I found beautiful examples of roti on a trip to the Caribbean this year that took me near Trinidad. These flat breads were brought to the islands in the nineteenth century by East Indian contract laborers but developed, over the years, a distinctly Caribbean style. They make a lovely wrap for a variety of hot West Indian curries (I especially love them with lamb or goat keema inside, enlivened by West Indian curry powder). To make the rotis, channa dal (available at Indian groceries, and also called Bengal gram) is ideal, but any split peas will do.
½ cup channa dal
1 ½ teaspoons salt, plus more for sprinkling
1 ½ teaspoons cumin seed, toasted in a hot pan for 1 minute
4 cups flour, plus extra for the bench
1 teaspoon baking soda
2 oz. cold butter (half a stick) cut into small pieces (pea-size)
Vegetable oil for shallow-frying
Bring 2 cups of water and 1/2 teaspoon of the salt to the boil in a saucepan. Rinse the channa dal, then add to boiling water. Simmer for 30 minutes, stirring occasionally.
After 30 minutes, drain off water and reserve dal.
In a spice grinder, grind the cumin seed. Mix ground cumin with reserved dal, and place in food processor. Pulse a few times until the mixture is mashed, but with some whole pieces of dal remaining. Reserve.
Place the flour in a large mixing bowl. Mix with baking soda, and 1 teaspoon of salt. Add enough warm water, blending with your hands, to form a soft dough (2 cups water, or a little less, should do it). Do not knead, or even over-mix. Sprinkle the cold pieces of butter over the dough, and quickly blend in with your hands. Let rest for 5 minutes.
After the rest, divide the dough into 8 balls, then flatten each one slightly. Create a deep depression at the center of each ball, and fill each depression with 1/8 of the dal mixture. Bring the sides of each ball over the center, and twist–forming 8 balls with dal enclosed. Let rest for 2 minutes.
Sprinkle a little flour on a board, and add one of the balls. Flatten the ball, then start rolling with a pin. Your goal is a round pancake, about 10″ in diameter, no more than 1/8″ thick (the thinner the better). Make sure the roti doesn’t stick to the board while rolling; turn frequently. Try to make the roti as even as possible in thickness. Try to keep the dal inside. Repeat until you have 8 uncooked rotis.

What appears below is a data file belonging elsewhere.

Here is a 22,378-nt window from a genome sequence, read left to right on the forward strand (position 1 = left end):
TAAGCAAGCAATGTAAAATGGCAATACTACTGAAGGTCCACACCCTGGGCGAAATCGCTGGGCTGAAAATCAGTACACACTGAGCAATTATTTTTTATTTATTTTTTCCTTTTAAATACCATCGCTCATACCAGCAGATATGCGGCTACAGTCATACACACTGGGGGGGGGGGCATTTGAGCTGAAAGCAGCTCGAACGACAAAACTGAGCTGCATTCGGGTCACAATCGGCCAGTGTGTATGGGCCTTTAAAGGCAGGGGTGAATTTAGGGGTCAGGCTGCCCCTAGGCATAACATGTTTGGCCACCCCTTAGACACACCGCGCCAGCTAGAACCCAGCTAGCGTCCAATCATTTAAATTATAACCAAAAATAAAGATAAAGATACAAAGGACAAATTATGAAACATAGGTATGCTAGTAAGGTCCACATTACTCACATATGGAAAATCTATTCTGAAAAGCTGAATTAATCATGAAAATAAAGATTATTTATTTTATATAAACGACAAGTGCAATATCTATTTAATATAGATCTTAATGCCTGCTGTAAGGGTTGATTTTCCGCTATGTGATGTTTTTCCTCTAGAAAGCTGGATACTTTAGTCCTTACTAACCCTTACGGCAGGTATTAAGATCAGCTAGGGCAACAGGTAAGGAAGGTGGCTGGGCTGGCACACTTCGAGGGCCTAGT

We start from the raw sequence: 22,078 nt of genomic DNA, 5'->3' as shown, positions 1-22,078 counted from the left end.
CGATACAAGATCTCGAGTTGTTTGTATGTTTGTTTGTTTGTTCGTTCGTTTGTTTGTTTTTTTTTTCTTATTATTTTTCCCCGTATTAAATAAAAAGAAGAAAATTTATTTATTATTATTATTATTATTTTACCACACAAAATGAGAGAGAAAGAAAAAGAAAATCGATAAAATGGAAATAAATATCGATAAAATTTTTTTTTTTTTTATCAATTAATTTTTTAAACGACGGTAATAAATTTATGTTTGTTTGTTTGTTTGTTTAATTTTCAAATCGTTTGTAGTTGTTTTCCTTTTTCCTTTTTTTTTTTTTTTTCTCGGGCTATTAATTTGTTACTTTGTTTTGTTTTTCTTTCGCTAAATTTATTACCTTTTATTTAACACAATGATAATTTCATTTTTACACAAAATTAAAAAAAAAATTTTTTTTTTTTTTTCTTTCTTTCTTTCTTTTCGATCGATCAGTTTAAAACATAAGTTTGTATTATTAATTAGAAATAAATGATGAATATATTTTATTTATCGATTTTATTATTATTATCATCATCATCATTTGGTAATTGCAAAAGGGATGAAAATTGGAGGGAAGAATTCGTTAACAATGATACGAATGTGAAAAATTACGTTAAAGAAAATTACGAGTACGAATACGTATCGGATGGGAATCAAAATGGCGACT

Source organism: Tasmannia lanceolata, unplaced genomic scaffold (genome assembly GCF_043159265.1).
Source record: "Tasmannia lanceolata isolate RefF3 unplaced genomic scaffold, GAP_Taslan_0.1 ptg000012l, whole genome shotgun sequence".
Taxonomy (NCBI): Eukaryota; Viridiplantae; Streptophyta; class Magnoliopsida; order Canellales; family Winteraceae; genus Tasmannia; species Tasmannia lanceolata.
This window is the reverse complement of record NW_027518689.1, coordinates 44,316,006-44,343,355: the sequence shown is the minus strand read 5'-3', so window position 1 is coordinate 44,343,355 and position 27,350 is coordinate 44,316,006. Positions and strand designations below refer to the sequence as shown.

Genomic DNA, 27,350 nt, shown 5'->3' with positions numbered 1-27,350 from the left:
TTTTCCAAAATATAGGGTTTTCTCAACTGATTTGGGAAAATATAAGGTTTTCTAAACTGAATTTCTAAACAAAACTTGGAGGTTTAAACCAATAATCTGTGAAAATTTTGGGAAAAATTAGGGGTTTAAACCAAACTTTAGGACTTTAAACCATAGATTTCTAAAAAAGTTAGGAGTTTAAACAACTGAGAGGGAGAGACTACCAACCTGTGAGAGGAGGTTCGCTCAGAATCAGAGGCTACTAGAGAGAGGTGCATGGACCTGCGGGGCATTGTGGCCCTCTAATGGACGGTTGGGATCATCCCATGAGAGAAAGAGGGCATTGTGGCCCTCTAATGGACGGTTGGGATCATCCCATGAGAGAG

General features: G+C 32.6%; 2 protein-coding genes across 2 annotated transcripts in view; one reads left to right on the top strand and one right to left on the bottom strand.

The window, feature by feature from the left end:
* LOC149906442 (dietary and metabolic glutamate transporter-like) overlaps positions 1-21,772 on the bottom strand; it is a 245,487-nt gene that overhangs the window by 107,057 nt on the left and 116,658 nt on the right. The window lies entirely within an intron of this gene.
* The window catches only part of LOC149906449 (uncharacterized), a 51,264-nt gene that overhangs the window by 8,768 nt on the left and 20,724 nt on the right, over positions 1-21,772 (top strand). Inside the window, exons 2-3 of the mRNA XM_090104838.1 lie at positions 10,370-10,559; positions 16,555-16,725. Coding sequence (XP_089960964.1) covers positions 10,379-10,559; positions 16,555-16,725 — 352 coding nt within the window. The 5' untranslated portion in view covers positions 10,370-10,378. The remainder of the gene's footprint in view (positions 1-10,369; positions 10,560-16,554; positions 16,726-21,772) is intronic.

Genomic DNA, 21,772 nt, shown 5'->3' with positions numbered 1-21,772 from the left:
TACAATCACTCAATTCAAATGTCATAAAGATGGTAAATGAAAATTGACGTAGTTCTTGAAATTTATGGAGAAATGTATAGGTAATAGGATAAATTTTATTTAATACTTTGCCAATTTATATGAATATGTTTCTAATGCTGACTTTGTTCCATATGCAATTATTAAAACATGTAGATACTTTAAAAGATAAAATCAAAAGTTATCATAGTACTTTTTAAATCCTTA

Place about a tablespoon of oil on a griddle or large frying pan over medium-high heat. Add one raw roti (or more, if they fit), and cook for 2 minutes per side, turning occasionally. They should have golden-brown blisters on the outside. After removing rotis from pan, salt lightly and hold them under a towel. Repeat, replenishing oil, until you have 8 cooked rotis. Serve warm.
Makes 8 rotis, good for 8 lunchtime servings.
David Rosengarten is a travel writer, cookbook author and TV journalist who has hosted or co-hosted approximately 2,500 shows on the Food Network. A frequent guest on NBC’s Today show, David has written about food and wine for a wide array of publications and travels frequently throughout the U.S., Europe, Latin America and Asia, writing and lecturing on various culinary subjects Currently, David is the editor-in-chief of The Rosengarten Report, which received the James Beard Award in 2003 for the best food and wine newsletter in the country.
Recipes by Rosengarten is a recurring bi-weekly feature on winemag.com.